In addition, one of the most important aspects of a polity is the rule of the middle class. A polity values the middle class since it does not favour neither the rich or poor, thus, this results in hindering a societies ability to acknowledge class division or extremes and encourages unity among the communities. But, we rarely see governments with the rule of the middle class because when there is a power struggle between the rich and the poor and the poor win, this results in the formation of a democratic government, rule by the poor; but, when the rich win, an oligarchy forms. It is not common for a power struggle to occur with the middle class since it does not completely ignore the interests of the other classes. In addition, the middle class tends to understand the dynamics of ruling and being ruled, and ultimately are morally and ethically inclined to abide by the law; this is in contrary to the types of citizens resulting from an oligarchy or a democracy, whose focus is primarily of their own interests. Furthermore, with the inability of classes to divide and recognize issues happening among them, there must be a balance of power between the rulers and citizens to eliminate the chance of oppression or an abundance of power by a particular class; this is why a polity would be the best fit to reduce inequality among its members because the constitution would benefit both sides to an extent. But, to sustain the good in a city there must be the presence of complete friendships, since these are the things that hold cities together.

States are built up of communities and to maintain these, complete friendships must be present. Following, Aristotle describes friendship as a reciprocated good will and to have a complete friendship is to want the best for each other without expecting anything in return. Friendships bond communities together because it serves a similar purpose as virtue for it is good without qualification; meaning we desire the best for our friends not for any means of our own, but for themselves. Whereas those who are not part of complete friendships use others for pleasure or utility instead. These friendships are only rooted in being convenient and to serve one’s self-interest. Moreover, a complete friendship occurs between people that hold similar virtues, since a virtuous person would never use someone for utility. Thus, a good polity would require complete friendships to strength the community and promote similar values, and this is more likely to happen in a polity because the rulers are from the middle class and tend to be the largest class in a state. Inevitably this will encourage the development of similar views, while also creating a virtuous state that does not undermine a particular class to one’s own benefit, rather it works towards promoting the good life.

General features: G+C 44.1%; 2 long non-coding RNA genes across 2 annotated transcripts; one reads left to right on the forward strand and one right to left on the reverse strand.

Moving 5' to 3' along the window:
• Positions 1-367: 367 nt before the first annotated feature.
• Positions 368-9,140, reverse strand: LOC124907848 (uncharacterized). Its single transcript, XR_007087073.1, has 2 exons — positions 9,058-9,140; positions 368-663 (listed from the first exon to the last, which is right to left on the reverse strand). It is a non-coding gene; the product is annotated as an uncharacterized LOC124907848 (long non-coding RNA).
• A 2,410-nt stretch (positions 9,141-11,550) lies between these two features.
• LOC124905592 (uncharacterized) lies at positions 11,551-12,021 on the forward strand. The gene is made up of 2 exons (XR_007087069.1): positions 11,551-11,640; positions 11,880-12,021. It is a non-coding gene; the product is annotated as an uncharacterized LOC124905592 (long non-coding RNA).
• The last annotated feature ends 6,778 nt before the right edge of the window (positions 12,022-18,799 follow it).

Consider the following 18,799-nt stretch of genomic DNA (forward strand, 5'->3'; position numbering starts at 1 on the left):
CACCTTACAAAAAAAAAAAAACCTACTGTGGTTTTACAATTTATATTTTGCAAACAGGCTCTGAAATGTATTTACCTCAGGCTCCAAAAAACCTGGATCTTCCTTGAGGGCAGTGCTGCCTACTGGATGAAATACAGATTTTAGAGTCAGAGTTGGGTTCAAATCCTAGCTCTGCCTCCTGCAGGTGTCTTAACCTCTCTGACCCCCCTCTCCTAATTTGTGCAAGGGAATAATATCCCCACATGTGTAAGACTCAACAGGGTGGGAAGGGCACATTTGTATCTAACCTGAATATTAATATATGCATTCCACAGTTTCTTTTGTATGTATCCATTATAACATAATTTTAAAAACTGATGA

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In an oligarchy, the rich and few are the rulers and they exercise power in accordance to their self-interest; to be in the favoured class which benefits from the decisions of the rulers is still absent from fulfilling the good life. For those in a democracy, the rule of the poor and equality between members still misses the objective of obtaining the correct virtues for the good life, since it adheres to the interests of the poor. Whereas a polity is a median between these two governments, as it does not adhere to the specific interests of the extremes classes, instead it works at the mean between them.